Reading in Arabic: New Evidence for the Role of Vowel Signs


The aim of this study was to examine the effect of vowelization on reading Arabic orthography. Native children speakers of Arabic were asked to read aloud words (vowelized and unvowelized) and pseudowords. The results showed that unvowelized words were read aloud more quickly and more accurately than the shallow fully vowelized Arabic words. The disadvantage of vowelized words in both speed and accuracy was therefore unexpected, and, furthermore, inconsistent with findings from several other relevant studies. The results suggested that Arab children used a different perceptual and coding strategy when the stimuli differ in their lexical feature (word vs pseudoword) and visual/orthographic feature (vowelized vs unvowelized).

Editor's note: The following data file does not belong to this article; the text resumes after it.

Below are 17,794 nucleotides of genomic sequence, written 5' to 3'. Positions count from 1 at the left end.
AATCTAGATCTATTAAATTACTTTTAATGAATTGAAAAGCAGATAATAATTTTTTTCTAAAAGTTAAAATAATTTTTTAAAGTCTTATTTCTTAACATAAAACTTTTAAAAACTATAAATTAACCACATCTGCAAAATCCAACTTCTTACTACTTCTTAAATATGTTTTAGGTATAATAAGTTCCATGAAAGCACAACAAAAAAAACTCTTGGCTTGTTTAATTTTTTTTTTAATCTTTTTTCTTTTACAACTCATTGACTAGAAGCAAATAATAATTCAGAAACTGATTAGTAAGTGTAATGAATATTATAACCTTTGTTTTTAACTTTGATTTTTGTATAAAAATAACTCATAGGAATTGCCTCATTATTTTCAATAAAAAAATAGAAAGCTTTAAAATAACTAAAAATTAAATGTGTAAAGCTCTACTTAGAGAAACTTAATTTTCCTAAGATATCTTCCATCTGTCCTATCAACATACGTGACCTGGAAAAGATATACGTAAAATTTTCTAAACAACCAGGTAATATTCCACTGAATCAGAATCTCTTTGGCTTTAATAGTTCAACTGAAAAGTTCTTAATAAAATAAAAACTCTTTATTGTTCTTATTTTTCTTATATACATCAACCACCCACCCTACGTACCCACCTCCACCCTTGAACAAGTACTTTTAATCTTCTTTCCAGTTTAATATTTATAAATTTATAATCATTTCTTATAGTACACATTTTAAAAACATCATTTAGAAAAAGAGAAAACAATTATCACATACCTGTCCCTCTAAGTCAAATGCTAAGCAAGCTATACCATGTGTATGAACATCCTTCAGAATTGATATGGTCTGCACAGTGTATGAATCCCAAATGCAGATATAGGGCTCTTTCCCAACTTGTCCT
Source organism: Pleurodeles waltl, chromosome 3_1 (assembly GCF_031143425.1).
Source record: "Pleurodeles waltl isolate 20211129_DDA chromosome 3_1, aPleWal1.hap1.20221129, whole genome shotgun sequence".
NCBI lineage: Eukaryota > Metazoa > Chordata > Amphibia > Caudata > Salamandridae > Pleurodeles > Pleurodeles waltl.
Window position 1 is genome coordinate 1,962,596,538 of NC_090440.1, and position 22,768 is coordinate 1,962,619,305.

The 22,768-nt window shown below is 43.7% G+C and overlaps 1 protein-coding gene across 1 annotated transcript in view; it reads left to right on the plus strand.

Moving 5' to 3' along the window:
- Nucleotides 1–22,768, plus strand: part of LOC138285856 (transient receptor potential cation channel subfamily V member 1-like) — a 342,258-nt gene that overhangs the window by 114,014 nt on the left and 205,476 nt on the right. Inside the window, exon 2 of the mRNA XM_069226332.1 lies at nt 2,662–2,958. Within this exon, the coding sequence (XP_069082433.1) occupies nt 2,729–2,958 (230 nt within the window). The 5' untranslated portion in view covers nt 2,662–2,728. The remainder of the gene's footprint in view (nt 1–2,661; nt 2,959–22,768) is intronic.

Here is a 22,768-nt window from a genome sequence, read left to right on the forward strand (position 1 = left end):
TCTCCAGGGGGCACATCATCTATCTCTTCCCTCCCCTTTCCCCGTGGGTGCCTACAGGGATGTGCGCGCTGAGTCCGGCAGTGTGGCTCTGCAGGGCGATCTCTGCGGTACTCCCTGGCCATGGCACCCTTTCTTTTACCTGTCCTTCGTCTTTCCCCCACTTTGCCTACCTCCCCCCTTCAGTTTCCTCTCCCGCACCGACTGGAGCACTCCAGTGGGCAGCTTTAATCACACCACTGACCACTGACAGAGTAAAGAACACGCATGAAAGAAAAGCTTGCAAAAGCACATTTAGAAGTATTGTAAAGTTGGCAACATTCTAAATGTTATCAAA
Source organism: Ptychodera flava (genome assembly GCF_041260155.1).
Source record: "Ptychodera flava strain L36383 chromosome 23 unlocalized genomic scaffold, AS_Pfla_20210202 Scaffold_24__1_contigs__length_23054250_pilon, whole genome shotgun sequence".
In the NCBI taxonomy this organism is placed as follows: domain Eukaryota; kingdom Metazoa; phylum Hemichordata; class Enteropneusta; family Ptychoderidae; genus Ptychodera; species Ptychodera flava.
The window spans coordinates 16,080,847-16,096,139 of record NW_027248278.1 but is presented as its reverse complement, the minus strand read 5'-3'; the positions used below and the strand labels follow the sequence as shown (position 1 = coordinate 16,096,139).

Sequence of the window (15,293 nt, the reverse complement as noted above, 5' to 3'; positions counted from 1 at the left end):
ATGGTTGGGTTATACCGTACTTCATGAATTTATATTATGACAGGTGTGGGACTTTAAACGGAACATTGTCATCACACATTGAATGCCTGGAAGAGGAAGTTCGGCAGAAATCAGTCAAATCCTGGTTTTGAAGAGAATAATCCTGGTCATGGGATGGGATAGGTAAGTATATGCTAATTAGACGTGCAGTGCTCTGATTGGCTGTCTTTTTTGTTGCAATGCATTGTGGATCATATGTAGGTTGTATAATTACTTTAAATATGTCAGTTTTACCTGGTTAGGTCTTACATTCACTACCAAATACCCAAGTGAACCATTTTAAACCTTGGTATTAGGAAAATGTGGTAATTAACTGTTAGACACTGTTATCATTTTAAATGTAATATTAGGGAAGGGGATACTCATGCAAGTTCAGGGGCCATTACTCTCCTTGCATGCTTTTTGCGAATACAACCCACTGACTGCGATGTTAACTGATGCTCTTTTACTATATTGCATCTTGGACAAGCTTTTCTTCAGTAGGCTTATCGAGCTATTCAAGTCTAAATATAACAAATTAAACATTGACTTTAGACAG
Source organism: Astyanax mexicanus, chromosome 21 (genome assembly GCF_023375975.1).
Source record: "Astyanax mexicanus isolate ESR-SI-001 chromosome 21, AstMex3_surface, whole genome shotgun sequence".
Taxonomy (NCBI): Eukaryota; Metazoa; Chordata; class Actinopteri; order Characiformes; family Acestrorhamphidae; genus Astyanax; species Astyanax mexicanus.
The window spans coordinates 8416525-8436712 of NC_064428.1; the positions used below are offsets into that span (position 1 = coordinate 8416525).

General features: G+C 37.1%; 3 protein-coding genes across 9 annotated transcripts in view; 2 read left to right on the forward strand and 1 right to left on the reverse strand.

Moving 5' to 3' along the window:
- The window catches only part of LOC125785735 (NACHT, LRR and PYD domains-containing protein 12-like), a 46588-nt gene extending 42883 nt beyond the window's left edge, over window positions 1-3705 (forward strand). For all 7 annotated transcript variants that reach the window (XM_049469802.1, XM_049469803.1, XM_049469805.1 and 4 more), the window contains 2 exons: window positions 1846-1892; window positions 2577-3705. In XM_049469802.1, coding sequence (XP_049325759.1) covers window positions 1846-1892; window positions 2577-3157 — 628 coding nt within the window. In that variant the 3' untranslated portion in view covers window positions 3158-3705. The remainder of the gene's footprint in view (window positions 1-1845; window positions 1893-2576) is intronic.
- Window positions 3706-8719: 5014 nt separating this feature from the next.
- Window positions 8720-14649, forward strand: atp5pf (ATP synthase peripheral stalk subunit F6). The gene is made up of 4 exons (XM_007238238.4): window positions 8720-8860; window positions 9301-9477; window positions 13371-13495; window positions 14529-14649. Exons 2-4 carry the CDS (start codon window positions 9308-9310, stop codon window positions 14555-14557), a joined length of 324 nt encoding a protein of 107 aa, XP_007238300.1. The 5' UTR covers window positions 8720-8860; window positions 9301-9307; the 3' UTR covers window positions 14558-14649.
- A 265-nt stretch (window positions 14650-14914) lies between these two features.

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Ibrahim, R. (2013). Reading in Arabic: New Evidence for the Role of Vowel Signs. Creative Education, 4, 248-253. doi: 10.4236/ce.2013.44036.

Conflicts of Interest

The authors declare no conflicts of interest.


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